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Piston Actuating Late

Post questions and info about pneumatic (compressed gas) powered cannons here. This includes discussion about valves, pipe types, compressors, alternate gas setups, and anything else relevant.
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Piston Actuating Late

Unread postAuthor: spudkilla224 » Mon Jan 26, 2009 5:29 pm

Hello, I built a piston cannon, and when i exhaust the piston it takes a second or two for the piston to acuate. What could be the problem?


My exhaust valve is a 1/4" ball valve. Is this too small to vent a 2" piston valve?

Or should i upgrade to a 1/2" ball valve?
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Unread postAuthor: Brian the brain » Mon Jan 26, 2009 5:41 pm

Well there's your problem...

You need a larger, faster exhaust valve.

A 1/2"ballvalve would help, a sprinkler or QEV would be even better.
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Unread postAuthor: jonnyboy » Mon Jan 26, 2009 5:46 pm

How about a 1 inch piston to pilot the 2 inch then a 1/2 piston then a blowgun trigger. :D
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Unread postAuthor: Brian the brain » Mon Jan 26, 2009 5:53 pm

You forgot the 3/8"and 1/4".

But the idea isn;t half bad.
You could build a 1"piston valve for it.
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Unread postAuthor: Gippeto » Mon Jan 26, 2009 8:14 pm

The 1/4" ball valve should be adequate to get it working.

Based on previously seen problems, you have one or more of the following problems.

1) Piston is too loose, allowing excess blowby.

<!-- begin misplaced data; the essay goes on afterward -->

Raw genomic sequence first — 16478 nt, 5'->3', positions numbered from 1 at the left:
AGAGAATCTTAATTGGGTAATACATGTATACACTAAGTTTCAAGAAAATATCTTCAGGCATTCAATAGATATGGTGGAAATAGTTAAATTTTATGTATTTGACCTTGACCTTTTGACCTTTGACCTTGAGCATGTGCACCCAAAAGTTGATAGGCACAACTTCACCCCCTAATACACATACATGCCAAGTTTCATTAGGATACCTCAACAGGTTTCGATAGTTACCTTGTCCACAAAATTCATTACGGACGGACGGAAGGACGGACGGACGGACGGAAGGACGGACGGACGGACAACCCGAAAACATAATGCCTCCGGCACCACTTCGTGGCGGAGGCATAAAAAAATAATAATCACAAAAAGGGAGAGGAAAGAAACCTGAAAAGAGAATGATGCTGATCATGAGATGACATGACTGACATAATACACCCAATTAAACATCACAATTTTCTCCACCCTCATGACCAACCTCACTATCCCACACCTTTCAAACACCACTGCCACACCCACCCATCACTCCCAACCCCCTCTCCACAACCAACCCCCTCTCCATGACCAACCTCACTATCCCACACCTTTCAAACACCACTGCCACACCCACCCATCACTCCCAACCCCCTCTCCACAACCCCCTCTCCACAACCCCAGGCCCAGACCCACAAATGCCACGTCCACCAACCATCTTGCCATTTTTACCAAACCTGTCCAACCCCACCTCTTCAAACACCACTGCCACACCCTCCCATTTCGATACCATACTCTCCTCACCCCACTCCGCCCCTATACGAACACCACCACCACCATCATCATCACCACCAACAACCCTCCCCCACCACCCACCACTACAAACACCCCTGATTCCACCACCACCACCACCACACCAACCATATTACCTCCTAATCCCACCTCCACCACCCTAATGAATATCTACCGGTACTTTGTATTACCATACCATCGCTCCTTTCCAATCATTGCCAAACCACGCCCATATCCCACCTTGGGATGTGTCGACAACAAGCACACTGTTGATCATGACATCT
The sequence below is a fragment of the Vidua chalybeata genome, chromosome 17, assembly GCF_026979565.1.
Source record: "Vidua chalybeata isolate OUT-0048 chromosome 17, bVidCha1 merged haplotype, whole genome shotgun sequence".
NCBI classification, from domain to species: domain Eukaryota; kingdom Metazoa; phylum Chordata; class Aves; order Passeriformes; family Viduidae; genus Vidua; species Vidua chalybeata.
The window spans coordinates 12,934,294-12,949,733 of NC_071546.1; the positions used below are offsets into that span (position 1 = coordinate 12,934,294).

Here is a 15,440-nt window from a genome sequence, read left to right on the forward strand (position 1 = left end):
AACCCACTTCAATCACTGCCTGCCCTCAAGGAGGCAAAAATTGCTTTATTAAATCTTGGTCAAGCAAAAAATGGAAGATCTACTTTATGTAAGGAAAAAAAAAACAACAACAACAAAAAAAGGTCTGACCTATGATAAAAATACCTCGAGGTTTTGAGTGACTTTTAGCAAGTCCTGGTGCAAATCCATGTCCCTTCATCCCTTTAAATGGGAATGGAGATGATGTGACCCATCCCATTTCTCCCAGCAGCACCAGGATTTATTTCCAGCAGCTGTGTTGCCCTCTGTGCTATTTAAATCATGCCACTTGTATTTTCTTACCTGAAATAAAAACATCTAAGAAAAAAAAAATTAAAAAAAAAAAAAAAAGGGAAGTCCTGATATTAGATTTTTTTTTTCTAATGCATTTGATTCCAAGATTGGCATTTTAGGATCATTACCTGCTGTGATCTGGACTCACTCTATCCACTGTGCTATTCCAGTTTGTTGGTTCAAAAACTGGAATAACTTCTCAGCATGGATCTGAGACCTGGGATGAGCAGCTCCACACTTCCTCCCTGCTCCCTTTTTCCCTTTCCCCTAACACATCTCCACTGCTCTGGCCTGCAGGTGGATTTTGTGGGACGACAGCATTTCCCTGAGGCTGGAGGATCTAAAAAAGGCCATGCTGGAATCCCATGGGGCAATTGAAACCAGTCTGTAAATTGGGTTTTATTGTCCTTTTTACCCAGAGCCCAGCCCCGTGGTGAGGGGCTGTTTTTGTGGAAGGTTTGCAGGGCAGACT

2) Hugely excessive pilot volume/piston travel.

3) A lack of exposed frontal area on your piston.

4) Your bumper material is partiall blocking your pilot exhaust.

Check and correct as required. :)
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Unread postAuthor: MrCrowley » Mon Jan 26, 2009 8:39 pm

Adding to Gippeto's points, to find out if you should check those off or not, i'll explain them a bit more...

1: Loose piston. How well does the piston fit in the piston housing? It should only be able to move forwards and backwards, not side to side. You shouldn't be able to see a gap either. The piston should fit perfectly inside the piston housing, but not so tight you can't move it with your fingers.

2: A) Pilot volume. This should be kept to a minimum, look at other 2" piston valved cannons for ideas on how much pilot volume you should have.

Here are two of mine:
http://www.spudfiles.com/forums/v-a-l-p ... 14702.html

http://www.spudfiles.com/forums/viewtop ... tml#100616

B) Piston travel. In a barrel sealing piston valve, the piston really only needs to travel about half of the seat's diameter. The seat is what the piston seals against (that leads to the barrel). So for a 2" piston, it really only needs about an inch of room to travel from as far back as it can go, to sealing against the barrel.

2-3" shouldn't hurt performance too much though.

3: This shouldn't matter that much either, but it could be a contributing factor. The 'exposed frontal area' is area on the sealing face of the piston that is not sealed by the seat. This is the area that is exposed to pressure and forces the piston back when the pilot is exhausted.

4: You should understand this one.

:)
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Unread postAuthor: Ragnarok » Mon Jan 26, 2009 8:51 pm

MrCrowley wrote:3: This shouldn't matter that much either, but it could be a contributing factor. The 'exposed frontal area' is area on the sealing face of the piston that is not sealed by the seat. This is the area that is exposed to pressure and forces the piston back when the pilot is exhausted.

It should be said that although a low percentage of the piston's front is exposed to pressure increases the delay before the valve starts to open (as more air needs to vent from behind the piston to trigger it), it will improve the time it takes the valve to go from closed to full open.

To tell the truth, the problem is probably a mix of 1 and 2, but...
Although as Don Gippeto says, a 1/4" BV can do the job, personally, I would recommend stepping up the valve to a 1/2" one, which will heavily cut the piston delay.
Although, that said, this is coming from the nut who decided to use a 1/2" QEV to vent a 7/8" piston valve, a record in total venting overkill. I'm told that people with 1/2" QEVs as main valves still have a contract out on me for it.
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